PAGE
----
In sum, we find reasonable the agency's evaluation of DeVal's proposal as –satisfactory— with –medium risk— under the technical approach subfactor to the technical factor and the technical factor overall.[5]

The protester also contends that in making the award decision the SSA erroneously considered a contract performed by DeVal well outside of the 3-year period of time established by the RFP for consideration of relevant past performance. Protester's Comments at 11, 14; Protester's Supplemental Comments at 9; see RFP at 44. This allegation is based on an affidavit prepared by SSA in response to this protest, wherein the SSA, in addition to addressing many of the arguments raised by the protester in its initial protest to our Office, also notes that he had –personal experience— with DeVal as a contracting officer with regard to a contract performed by DeVal in –the late 1990s.— AR, Tab 19, SSA Affidavit (Nov. 8, 2006), at 3. The SSA describes in brief DeVal's performance on that contract, and concludes that he is –confident in DeVal's ability to perform— the contract awarded under this RFP. Id.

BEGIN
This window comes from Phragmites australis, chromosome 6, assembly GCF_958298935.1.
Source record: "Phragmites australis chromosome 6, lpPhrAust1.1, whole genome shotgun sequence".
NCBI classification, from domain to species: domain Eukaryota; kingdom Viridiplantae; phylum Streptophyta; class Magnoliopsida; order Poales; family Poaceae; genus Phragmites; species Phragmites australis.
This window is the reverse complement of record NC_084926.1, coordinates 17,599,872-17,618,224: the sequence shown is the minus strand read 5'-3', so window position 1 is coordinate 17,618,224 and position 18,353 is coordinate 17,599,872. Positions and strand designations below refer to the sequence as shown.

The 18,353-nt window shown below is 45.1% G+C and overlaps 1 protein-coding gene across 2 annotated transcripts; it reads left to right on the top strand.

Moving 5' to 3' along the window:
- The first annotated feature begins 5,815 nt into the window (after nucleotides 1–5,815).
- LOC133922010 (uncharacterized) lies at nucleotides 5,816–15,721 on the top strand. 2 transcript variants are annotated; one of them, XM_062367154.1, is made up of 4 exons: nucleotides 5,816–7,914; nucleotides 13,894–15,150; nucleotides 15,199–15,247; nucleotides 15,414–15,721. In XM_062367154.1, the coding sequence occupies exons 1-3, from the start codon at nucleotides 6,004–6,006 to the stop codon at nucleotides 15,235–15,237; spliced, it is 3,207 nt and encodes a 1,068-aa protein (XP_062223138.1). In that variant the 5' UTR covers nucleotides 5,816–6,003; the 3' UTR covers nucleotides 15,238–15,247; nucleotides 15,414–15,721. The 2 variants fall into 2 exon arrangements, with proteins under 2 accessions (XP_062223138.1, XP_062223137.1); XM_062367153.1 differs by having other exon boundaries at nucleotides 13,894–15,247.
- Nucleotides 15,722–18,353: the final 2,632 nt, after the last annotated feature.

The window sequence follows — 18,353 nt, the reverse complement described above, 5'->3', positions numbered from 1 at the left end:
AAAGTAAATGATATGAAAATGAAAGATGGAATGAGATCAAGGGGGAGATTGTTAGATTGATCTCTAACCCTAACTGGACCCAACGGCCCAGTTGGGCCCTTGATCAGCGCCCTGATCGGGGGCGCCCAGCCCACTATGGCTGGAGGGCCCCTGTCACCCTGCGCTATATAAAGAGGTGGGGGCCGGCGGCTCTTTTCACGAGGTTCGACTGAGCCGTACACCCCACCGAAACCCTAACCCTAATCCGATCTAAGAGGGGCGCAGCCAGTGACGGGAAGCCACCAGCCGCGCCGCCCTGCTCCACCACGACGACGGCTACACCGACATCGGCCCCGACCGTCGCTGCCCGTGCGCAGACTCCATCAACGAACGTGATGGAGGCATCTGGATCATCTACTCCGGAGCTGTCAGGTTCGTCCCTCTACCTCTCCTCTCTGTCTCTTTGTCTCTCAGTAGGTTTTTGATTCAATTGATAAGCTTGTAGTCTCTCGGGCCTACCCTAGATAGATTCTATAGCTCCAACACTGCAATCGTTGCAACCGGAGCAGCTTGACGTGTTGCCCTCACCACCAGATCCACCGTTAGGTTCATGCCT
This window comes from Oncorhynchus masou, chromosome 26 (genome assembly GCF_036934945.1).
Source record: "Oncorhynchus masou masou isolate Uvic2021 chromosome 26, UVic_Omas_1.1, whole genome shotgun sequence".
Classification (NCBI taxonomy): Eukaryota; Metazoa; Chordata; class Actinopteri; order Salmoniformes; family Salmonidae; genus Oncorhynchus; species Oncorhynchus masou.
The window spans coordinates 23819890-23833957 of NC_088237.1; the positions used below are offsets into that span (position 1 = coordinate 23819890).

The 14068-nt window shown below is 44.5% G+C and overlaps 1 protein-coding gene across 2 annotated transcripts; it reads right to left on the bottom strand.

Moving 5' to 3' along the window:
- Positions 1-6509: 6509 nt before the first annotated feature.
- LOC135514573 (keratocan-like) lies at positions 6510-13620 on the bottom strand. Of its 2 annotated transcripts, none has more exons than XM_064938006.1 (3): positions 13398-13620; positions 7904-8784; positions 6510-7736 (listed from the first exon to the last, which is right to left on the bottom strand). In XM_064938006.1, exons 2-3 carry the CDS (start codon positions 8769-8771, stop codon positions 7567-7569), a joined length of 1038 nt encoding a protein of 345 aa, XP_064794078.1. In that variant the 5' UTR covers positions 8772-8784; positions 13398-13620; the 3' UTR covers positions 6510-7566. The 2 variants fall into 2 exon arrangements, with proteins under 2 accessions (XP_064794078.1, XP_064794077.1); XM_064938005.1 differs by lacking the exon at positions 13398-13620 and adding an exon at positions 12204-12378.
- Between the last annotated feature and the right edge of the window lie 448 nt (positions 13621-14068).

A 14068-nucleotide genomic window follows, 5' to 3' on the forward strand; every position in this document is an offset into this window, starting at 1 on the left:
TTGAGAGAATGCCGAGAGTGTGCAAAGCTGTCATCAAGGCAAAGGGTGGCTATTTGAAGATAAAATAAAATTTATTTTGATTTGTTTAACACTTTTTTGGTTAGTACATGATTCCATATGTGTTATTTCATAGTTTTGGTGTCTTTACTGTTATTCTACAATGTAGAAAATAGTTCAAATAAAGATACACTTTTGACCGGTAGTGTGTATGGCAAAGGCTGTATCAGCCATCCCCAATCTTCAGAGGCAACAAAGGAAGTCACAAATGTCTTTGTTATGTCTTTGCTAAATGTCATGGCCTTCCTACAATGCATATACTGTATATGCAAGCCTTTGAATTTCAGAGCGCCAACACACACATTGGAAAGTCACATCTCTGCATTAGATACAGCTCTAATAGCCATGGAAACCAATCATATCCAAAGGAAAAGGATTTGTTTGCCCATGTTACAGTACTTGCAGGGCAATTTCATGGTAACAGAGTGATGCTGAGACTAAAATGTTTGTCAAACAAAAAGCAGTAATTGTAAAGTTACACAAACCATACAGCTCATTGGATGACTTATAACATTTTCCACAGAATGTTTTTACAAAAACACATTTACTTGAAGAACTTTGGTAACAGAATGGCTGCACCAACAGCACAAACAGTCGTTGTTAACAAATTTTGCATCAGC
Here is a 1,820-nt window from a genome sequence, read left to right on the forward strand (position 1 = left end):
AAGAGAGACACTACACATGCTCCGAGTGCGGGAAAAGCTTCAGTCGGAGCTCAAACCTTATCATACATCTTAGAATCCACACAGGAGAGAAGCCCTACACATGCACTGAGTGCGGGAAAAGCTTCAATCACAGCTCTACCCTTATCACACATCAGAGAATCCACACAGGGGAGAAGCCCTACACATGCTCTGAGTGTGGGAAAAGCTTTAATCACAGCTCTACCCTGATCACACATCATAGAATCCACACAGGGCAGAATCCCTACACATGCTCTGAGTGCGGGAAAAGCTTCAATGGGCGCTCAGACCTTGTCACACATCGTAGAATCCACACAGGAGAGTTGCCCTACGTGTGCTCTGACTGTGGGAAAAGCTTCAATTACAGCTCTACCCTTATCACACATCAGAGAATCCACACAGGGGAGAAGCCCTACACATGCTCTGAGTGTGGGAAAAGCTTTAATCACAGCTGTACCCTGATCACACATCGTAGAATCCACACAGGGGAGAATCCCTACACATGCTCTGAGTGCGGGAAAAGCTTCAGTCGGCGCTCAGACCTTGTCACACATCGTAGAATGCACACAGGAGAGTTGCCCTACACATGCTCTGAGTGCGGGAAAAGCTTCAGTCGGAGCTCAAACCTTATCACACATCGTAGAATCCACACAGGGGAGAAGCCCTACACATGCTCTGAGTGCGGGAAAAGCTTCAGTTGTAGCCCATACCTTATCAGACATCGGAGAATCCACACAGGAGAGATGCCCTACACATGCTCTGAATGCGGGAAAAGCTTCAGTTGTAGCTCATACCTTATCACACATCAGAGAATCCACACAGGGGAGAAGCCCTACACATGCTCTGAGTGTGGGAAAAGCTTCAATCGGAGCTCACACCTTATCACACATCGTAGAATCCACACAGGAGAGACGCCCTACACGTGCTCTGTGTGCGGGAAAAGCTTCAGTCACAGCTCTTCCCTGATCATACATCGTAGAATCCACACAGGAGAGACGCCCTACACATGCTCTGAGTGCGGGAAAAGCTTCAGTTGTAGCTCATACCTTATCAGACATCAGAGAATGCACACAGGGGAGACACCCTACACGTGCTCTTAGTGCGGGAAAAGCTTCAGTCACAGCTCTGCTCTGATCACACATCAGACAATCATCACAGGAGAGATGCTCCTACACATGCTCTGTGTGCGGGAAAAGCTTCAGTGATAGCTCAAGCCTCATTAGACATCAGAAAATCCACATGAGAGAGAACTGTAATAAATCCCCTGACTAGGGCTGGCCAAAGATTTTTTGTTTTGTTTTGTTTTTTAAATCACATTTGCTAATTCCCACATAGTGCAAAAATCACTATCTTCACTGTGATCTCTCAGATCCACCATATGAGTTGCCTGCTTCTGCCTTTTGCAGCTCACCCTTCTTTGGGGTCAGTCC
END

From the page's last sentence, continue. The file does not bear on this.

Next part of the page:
We first note that there is nothing in the contemporaneous record that suggests that the SSA's –personal experience— with DeVal as a contracting officer was considered during the agency's evaluation of proposals or the source selection. The first mention of the SSA's experience and views in this regard appear in the affidavit prepared in response to this protest and is not mentioned in the source selection document. Additionally, both DeVal and PDI achieved the best possible rating of very low risk for past performance. The agency's evaluation of DeVal's past performance is otherwise clearly supported by the contemporaneous record; in fact, the protester does not argue (with the exception of its reference to the SSA's affidavit) that the agency's evaluation of DeVal's past performance factor was unreasonable. Thus, even assuming the agency essentially waived the 3-year past performance requirement by considering this outdated DeVal past performance, there is no possibility that the protester was prejudiced by any such waiver, given that the protester could not have improved its past performance rating. See Buck Envtl. Technologies, Inc., B-280520, Oct. 14, 1998, 98'2 CPD para. 129 at 7.